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Career and Education Opportunities for Hazardous Materials Handlers in Oceanside, California

If you want to be a hazardous materials handler, the Oceanside, California area offers many opportunities both for education and employment. There are currently 5,000 working hazardous materials handlers in California; this should grow 6% to about 5,300 working hazardous materials handlers in the state by 2016. This is not quite as good as the national trend for hazardous materials handlers, which sees this job pool growing by about 14.8% over the next eight years. Hazardous materials handlers generally identify, remove, or dispose of hazardous materials, including asbestos, lead-based paint, waste oil, fuel, transmission fluid, radioactive materials, contaminated soil, etc.

Hazardous materials handlers earn approximately $19 hourly or $40,050 annually on average in California. Nationally they average about $17 per hour or $37,310 per year. Compared with people working in the overall category of Waste Management, people working as hazardous materials handlers in California earn more. They earn more than people working in the overall category of Waste Management nationally.

The Oceanside area is home to fifty-seven schools of higher education, including three within twenty-five miles of Oceanside where you can get a degree as a hazardous materials handler. Hazardous materials handlers usually hold a high school diploma or GED, so you can expect to spend only a short time training to become a hazardous materials handler if you already have a high school diploma.

CAREER DESCRIPTION: Hazardous Materials Handler

Hazardous Materials Handler video from the State of New Jersey Dept. of Labor and Workforce Development

In general, hazardous materials handlers identify, remove, or dispose of hazardous materials, including asbestos, lead-based paint, waste oil, fuel, transmission fluid, radioactive materials, contaminated soil, etc. They also specialized training and certification in hazardous materials handling or a confined entry permit are generally required.

Hazardous materials handlers follow prescribed safety procedures, and comply with federal laws regulating waste disposal methods. They also load and unload materials into containers and onto trucks, using hoists or forklifts. Equally important, hazardous materials handlers have to clean contaminated equipment or areas for re-use, using detergents and solvents and steam cleaners. Finally, hazardous materials handlers operate machines and apparatus to remove or transport loads of waste materials.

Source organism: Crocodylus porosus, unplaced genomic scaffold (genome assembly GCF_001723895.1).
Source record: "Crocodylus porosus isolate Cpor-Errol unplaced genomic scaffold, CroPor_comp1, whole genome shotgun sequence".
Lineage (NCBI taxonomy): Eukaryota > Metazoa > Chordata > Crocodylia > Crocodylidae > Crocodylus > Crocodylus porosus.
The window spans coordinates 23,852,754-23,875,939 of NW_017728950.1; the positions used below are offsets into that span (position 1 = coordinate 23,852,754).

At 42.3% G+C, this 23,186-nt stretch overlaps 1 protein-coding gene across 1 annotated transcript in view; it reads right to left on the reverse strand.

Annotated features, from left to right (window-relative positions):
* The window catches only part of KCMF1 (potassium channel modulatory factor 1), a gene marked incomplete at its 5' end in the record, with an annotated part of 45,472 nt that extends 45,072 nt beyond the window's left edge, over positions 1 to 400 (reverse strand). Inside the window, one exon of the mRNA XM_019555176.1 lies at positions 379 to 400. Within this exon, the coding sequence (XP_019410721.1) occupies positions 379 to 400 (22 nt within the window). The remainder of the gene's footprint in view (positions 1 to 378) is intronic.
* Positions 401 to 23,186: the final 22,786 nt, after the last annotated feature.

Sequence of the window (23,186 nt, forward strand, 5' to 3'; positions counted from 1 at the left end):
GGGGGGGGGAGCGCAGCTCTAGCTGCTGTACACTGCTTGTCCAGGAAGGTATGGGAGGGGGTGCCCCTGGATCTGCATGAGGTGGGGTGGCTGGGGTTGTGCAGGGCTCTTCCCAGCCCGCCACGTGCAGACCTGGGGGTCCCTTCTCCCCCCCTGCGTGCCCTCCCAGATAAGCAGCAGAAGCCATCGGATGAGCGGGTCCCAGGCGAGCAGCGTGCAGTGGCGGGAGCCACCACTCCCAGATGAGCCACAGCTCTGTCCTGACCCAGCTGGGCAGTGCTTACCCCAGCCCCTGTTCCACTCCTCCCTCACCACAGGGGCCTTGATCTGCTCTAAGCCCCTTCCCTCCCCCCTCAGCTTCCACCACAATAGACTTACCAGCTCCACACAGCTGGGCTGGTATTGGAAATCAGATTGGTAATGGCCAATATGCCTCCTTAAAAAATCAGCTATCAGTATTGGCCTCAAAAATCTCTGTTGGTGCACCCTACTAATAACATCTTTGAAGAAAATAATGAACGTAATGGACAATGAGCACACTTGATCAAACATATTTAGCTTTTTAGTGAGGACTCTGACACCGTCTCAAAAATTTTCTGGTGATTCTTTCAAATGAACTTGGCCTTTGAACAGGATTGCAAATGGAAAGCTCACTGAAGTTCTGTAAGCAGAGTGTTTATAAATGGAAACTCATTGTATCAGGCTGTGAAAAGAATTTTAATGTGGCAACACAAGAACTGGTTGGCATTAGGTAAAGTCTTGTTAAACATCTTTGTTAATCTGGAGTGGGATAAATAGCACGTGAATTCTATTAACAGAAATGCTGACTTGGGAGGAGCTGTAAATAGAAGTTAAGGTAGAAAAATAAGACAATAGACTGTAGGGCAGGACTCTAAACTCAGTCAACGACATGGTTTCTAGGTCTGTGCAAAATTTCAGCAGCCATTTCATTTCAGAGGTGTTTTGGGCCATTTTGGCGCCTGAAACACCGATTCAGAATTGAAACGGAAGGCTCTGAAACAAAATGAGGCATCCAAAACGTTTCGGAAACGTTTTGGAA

Every day, hazardous materials handlers are expected to be able to evaluate problems as they arise. They need to listen to and understand others in meetings. It is also important that they maintain precise control of objects and devices through a range of movements.

It is important for hazardous materials handlers to record numbers of containers stored at disposal sites, and specify amounts and types of equipment and waste disposed. They are often called upon to drive trucks or other heavy apparatus to convey contaminated waste to designated sea or ground locations. They also construct scaffolding or build containment areas before beginning abatement or decontamination work. They are sometimes expected to clear away asbestos and/or lead from surfaces, using hand and power tools such as scrapers and high-pressure sprayers. Somewhat less frequently, hazardous materials handlers are also expected to follow prescribed safety procedures, and comply with federal laws regulating waste disposal methods.

Hazardous materials handlers sometimes are asked to identify asbestos or other hazardous materials that need to be removed, using monitoring devices. and package and move irradiated fuel elements in the underwater storage basin of a nuclear reactor plant, using machines and equipment. And finally, they sometimes have to unload baskets of irradiated elements onto packaging machines that automatically insert fuel elements into canisters and secure lids.